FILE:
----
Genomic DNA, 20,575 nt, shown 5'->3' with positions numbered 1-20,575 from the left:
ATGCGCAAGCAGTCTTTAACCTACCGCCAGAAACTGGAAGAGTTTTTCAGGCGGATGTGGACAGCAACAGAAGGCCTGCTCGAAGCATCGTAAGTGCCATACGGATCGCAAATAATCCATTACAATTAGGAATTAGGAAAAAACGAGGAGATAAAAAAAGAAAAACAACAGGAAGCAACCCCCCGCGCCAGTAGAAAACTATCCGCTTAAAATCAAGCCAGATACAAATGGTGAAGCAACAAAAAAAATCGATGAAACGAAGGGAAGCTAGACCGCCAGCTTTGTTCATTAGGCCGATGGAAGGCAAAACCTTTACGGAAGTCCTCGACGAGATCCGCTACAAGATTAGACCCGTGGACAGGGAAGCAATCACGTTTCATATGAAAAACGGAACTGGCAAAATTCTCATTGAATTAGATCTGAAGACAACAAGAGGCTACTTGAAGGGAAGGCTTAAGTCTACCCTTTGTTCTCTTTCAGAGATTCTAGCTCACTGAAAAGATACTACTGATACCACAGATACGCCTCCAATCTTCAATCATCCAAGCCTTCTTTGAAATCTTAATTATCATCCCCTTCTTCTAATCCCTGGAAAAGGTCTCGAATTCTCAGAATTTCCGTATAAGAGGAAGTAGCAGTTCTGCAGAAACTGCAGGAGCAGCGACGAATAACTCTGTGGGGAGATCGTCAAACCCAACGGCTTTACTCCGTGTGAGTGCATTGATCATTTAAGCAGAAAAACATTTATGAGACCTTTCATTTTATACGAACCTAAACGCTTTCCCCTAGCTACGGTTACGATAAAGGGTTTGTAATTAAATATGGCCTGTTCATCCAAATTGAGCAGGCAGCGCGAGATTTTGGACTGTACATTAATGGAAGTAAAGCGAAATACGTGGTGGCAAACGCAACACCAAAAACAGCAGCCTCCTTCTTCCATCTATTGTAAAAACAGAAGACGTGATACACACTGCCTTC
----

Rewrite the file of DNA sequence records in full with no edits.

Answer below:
Genomic DNA, 20,575 nt, shown 5'->3' with positions numbered 1-20,575 from the left:
ATGCGCAAGCAGTCTTTAACCTACCGCCAGAAACTGGAAGAGTTTTTCAGGCGGATGTGGACAGCAACAGAAGGCCTGCTCGAAGCATCGTAAGTGCCATACGGATCGCAAATAATCCATTACAATTAGGAATTAGGAAAAAACGAGGAGATAAAAAAAGAAAAACAACAGGAAGCAACCCCCCGCGCCAGTAGAAAACTATCCGCTTAAAATCAAGCCAGATACAAATGGTGAAGCAACAAAAAAAATCGATGAAACGAAGGGAAGCTAGACCGCCAGCTTTGTTCATTAGGCCGATGGAAGGCAAAACCTTTACGGAAGTCCTCGACGAGATCCGCTACAAGATTAGACCCGTGGACAGGGAAGCAATCACGTTTCATATGAAAAACGGAACTGGCAAAATTCTCATTGAATTAGATCTGAAGACAACAAGAGGCTACTTGAAGGGAAGGCTTAAGTCTACCCTTTGTTCTCTTTCAGAGATTCTAGCTCACTGAAAAGATACTACTGATACCACAGATACGCCTCCAATCTTCAATCATCCAAGCCTTCTTTGAAATCTTAATTATCATCCCCTTCTTCTAATCCCTGGAAAAGGTCTCGAATTCTCAGAATTTCCGTATAAGAGGAAGTAGCAGTTCTGCAGAAACTGCAGGAGCAGCGACGAATAACTCTGTGGGGAGATCGTCAAACCCAACGGCTTTACTCCGTGTGAGTGCATTGATCATTTAAGCAGAAAAACATTTATGAGACCTTTCATTTTATACGAACCTAAACGCTTTCCCCTAGCTACGGTTACGATAAAGGGTTTGTAATTAAATATGGCCTGTTCATCCAAATTGAGCAGGCAGCGCGAGATTTTGGACTGTACATTAATGGAAGTAAAGCGAAATACGTGGTGGCAAACGCAACACCAAAAACAGCAGCCTCCTTCTTCCATCTATTGTAAAAACAGAAGACGTGATACACACTGCCTTC